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The budget proposal LA Unified Superintendent John Deasy will present to the school board tomorrow has won lukewarm responses from three of the district’s biggest labor partners — the teachers union (UTLA), the principals union (AALA) and the support workers union (SEIU Local 99).
After reviewing documents the district released on Friday, each group expressed cautious optimism that Deasy’s fiscal vision for the next three years — boosted by new money from the state — is heading in the right direction but with more that needs to be done.
In short, because the proposal includes new hires and at least a suggestion of raises for current employees, the unions viewed the proposal as potentially good news for their members.
“Superintendent John Deasy’s proposed 2014-2015 budget does not go far enough to help the District’s students or educators, but it is a start,” UTLA said in a statement that seemed to capture the consensus response.
The Associated Administrators of Los Angeles, which represents principals and other school administrators, said, “Based on the limited information AALA has to date, it appears the superintendent will bring budget recommendations to the board that will begin to restore services and personnel which are in support of schools and students which were markedly reduced and eliminated over the last six years.” And the SEIU Local 99 said, “While we are encouraged by the District’s strong investment in serving students with special needs, we urge Board Members to build standards in the LCAP to ensure that all students can learn in a clean, safe, healthy and supportive environment.”
LCAP stands for Local Control and Accountability Plan, which every district is developing to account for the new state money.
Alex Caputo-Pearl, who is facing UTLA President Warren Fletcher in a runoff election for union president this month, echoed the moderate tone of his union’s response and called attention to greater needs, saying, “As we urgently try to address the social and emotional needs of our students, prevent drop-out, and prepare students for college in an era of ever-more-restricted college access, LAUSD remains profoundly below the national average in counselors, nurses, librarians, and social workers per student.”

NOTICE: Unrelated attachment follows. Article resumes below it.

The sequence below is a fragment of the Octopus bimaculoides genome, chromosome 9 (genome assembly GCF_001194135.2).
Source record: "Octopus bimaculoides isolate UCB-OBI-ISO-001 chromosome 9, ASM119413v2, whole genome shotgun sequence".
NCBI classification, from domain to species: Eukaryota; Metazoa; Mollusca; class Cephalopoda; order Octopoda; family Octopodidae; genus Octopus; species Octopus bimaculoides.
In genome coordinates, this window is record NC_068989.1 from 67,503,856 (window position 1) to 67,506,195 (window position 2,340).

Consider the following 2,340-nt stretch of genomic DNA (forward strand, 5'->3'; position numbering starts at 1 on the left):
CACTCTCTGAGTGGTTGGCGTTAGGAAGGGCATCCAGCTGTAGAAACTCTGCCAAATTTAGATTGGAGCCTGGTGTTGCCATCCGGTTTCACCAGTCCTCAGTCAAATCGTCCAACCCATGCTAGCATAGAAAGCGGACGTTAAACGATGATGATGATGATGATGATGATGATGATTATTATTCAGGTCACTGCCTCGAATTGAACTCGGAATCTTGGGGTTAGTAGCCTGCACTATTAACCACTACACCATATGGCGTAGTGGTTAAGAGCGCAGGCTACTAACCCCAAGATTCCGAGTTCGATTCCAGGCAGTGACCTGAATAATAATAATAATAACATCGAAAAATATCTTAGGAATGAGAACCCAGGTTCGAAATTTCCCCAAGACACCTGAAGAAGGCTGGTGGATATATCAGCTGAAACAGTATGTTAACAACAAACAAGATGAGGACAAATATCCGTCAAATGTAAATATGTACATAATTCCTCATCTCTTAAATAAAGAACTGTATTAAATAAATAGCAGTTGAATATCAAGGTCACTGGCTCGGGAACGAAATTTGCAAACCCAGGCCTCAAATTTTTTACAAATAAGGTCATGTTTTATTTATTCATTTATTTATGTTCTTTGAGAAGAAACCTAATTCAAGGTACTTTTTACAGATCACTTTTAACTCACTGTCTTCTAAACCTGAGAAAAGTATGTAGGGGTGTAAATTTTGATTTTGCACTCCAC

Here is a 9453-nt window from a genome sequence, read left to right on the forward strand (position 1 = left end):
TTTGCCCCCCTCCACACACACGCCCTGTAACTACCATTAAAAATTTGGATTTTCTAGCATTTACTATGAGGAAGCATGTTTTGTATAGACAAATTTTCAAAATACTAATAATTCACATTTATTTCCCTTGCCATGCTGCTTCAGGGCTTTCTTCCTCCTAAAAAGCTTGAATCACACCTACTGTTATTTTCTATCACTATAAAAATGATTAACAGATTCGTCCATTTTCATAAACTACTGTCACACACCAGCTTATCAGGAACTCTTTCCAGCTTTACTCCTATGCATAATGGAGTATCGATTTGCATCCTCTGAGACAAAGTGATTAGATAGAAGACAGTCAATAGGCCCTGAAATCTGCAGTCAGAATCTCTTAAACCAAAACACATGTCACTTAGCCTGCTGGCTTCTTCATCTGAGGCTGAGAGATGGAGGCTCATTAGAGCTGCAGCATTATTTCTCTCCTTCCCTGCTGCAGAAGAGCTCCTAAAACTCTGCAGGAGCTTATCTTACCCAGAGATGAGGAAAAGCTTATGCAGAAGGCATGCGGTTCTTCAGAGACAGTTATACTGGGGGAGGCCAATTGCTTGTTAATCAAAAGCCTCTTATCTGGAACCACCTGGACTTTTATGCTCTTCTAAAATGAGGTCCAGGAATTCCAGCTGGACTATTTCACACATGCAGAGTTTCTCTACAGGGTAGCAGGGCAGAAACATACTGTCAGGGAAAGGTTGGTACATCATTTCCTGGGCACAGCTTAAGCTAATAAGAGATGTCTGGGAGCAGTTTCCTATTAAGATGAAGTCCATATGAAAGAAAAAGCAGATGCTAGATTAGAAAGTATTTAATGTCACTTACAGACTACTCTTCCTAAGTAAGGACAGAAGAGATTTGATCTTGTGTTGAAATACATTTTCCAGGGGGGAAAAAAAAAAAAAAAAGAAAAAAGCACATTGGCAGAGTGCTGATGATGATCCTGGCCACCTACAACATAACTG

Deasy’s formal presentation of the budget to the six board members tomorrow kicks off a 10-week period in which lobbying, debate and compromise will shape the district’s $6.8 billion budget. It includes an extra $332 million that state requires be spent on helping children from low-income families, foster youth and English learners.
While the budget proposal includes hiring 1,210 new employees — and 3,417 over the next three years — it allows for pay raises but omits any specific numbers, largely because that’s a matter for contract negotiations between the district and its unions.
The UTLA statement took note of that, saying, “What is conspicuously missing is any significant reduction in class sizes across the District. And, this budget does not include any proposed salary increases for employees who have not had a raise in 7 years.”
Caputo-Pearl said the absence of a specific pay raises was “a dramatic blow to retaining excellent educators and stabilizing schools, and to the idea of fairness and equity.”
The budget is the biggest item on tomorrow’s agenda, and a debate among board members is likely to continue until June 17, the deadline for a final LCAP and budget.
Complicating the process is the very real possibility that the debate will play out without an equal voice from District 1. If no candidate wins a majority in the June 3 special election, a winner will not be declared until after an Aug. 12 runoff.
District 1 has a non-voting advisory representative sitting with the board, Sylvia Rousseau, and her input will carry weight in deliberations. But she cannot vote.
Besides the budget, the board has the usual long list of items to consider tomorrow, including a possible vote on a resolution from Steve Zimmer, calling for a non-voting student voice to the board by mid-2015, as part of a wider effort to get input from students on matters before the board.